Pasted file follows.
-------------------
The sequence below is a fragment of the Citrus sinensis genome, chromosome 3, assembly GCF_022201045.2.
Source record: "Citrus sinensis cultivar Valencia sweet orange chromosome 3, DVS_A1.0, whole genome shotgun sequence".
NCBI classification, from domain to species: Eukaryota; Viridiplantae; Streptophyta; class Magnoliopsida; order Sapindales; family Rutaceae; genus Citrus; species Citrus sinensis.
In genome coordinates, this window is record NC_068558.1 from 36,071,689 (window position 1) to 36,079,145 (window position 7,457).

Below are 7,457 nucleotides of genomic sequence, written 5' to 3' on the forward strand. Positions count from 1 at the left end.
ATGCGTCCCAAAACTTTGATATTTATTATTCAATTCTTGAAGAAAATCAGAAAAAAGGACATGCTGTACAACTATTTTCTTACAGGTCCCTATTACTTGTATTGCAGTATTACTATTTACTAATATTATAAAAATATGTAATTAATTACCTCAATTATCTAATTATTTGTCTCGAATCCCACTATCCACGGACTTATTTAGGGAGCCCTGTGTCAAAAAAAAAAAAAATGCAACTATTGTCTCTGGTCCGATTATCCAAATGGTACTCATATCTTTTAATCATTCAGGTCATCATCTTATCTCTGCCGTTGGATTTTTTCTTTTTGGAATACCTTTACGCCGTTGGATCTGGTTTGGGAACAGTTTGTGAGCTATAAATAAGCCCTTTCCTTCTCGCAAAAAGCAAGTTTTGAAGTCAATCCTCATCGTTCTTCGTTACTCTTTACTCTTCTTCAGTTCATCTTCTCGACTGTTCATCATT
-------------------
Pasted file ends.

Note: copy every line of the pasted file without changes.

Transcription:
The sequence below is a fragment of the Citrus sinensis genome, chromosome 3, assembly GCF_022201045.2.
Source record: "Citrus sinensis cultivar Valencia sweet orange chromosome 3, DVS_A1.0, whole genome shotgun sequence".
NCBI classification, from domain to species: Eukaryota; Viridiplantae; Streptophyta; class Magnoliopsida; order Sapindales; family Rutaceae; genus Citrus; species Citrus sinensis.
In genome coordinates, this window is record NC_068558.1 from 36,071,689 (window position 1) to 36,079,145 (window position 7,457).

Below are 7,457 nucleotides of genomic sequence, written 5' to 3' on the forward strand. Positions count from 1 at the left end.
ATGCGTCCCAAAACTTTGATATTTATTATTCAATTCTTGAAGAAAATCAGAAAAAAGGACATGCTGTACAACTATTTTCTTACAGGTCCCTATTACTTGTATTGCAGTATTACTATTTACTAATATTATAAAAATATGTAATTAATTACCTCAATTATCTAATTATTTGTCTCGAATCCCACTATCCACGGACTTATTTAGGGAGCCCTGTGTCAAAAAAAAAAAAAATGCAACTATTGTCTCTGGTCCGATTATCCAAATGGTACTCATATCTTTTAATCATTCAGGTCATCATCTTATCTCTGCCGTTGGATTTTTTCTTTTTGGAATACCTTTACGCCGTTGGATCTGGTTTGGGAACAGTTTGTGAGCTATAAATAAGCCCTTTCCTTCTCGCAAAAAGCAAGTTTTGAAGTCAATCCTCATCGTTCTTCGTTACTCTTTACTCTTCTTCAGTTCATCTTCTCGACTGTTCATCATT